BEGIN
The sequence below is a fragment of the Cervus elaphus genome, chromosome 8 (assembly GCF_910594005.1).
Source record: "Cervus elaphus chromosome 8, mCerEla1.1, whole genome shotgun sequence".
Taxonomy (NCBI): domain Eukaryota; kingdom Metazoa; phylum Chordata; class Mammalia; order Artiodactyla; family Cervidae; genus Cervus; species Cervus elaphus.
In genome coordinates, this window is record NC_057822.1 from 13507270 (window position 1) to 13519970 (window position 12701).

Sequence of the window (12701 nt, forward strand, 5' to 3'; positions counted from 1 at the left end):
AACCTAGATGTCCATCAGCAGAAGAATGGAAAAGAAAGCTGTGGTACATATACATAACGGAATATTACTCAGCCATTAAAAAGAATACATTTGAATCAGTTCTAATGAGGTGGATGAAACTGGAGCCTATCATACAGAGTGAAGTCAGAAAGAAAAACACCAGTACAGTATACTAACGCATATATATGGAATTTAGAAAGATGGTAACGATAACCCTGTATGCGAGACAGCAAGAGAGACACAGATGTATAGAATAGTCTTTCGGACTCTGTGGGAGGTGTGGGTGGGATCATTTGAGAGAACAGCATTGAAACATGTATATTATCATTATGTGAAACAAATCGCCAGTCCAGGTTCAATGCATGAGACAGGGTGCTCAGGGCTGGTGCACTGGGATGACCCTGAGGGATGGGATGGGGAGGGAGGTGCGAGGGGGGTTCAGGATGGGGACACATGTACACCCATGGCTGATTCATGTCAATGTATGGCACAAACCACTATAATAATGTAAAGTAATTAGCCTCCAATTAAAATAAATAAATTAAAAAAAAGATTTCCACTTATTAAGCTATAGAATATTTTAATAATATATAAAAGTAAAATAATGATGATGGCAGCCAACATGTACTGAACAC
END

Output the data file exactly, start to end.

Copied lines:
The sequence below is a fragment of the Cervus elaphus genome, chromosome 8 (assembly GCF_910594005.1).
Source record: "Cervus elaphus chromosome 8, mCerEla1.1, whole genome shotgun sequence".
Taxonomy (NCBI): domain Eukaryota; kingdom Metazoa; phylum Chordata; class Mammalia; order Artiodactyla; family Cervidae; genus Cervus; species Cervus elaphus.
In genome coordinates, this window is record NC_057822.1 from 13507270 (window position 1) to 13519970 (window position 12701).

Sequence of the window (12701 nt, forward strand, 5' to 3'; positions counted from 1 at the left end):
AACCTAGATGTCCATCAGCAGAAGAATGGAAAAGAAAGCTGTGGTACATATACATAACGGAATATTACTCAGCCATTAAAAAGAATACATTTGAATCAGTTCTAATGAGGTGGATGAAACTGGAGCCTATCATACAGAGTGAAGTCAGAAAGAAAAACACCAGTACAGTATACTAACGCATATATATGGAATTTAGAAAGATGGTAACGATAACCCTGTATGCGAGACAGCAAGAGAGACACAGATGTATAGAATAGTCTTTCGGACTCTGTGGGAGGTGTGGGTGGGATCATTTGAGAGAACAGCATTGAAACATGTATATTATCATTATGTGAAACAAATCGCCAGTCCAGGTTCAATGCATGAGACAGGGTGCTCAGGGCTGGTGCACTGGGATGACCCTGAGGGATGGGATGGGGAGGGAGGTGCGAGGGGGGTTCAGGATGGGGACACATGTACACCCATGGCTGATTCATGTCAATGTATGGCACAAACCACTATAATAATGTAAAGTAATTAGCCTCCAATTAAAATAAATAAATTAAAAAAAAGATTTCCACTTATTAAGCTATAGAATATTTTAATAATATATAAAAGTAAAATAATGATGATGGCAGCCAACATGTACTGAACAC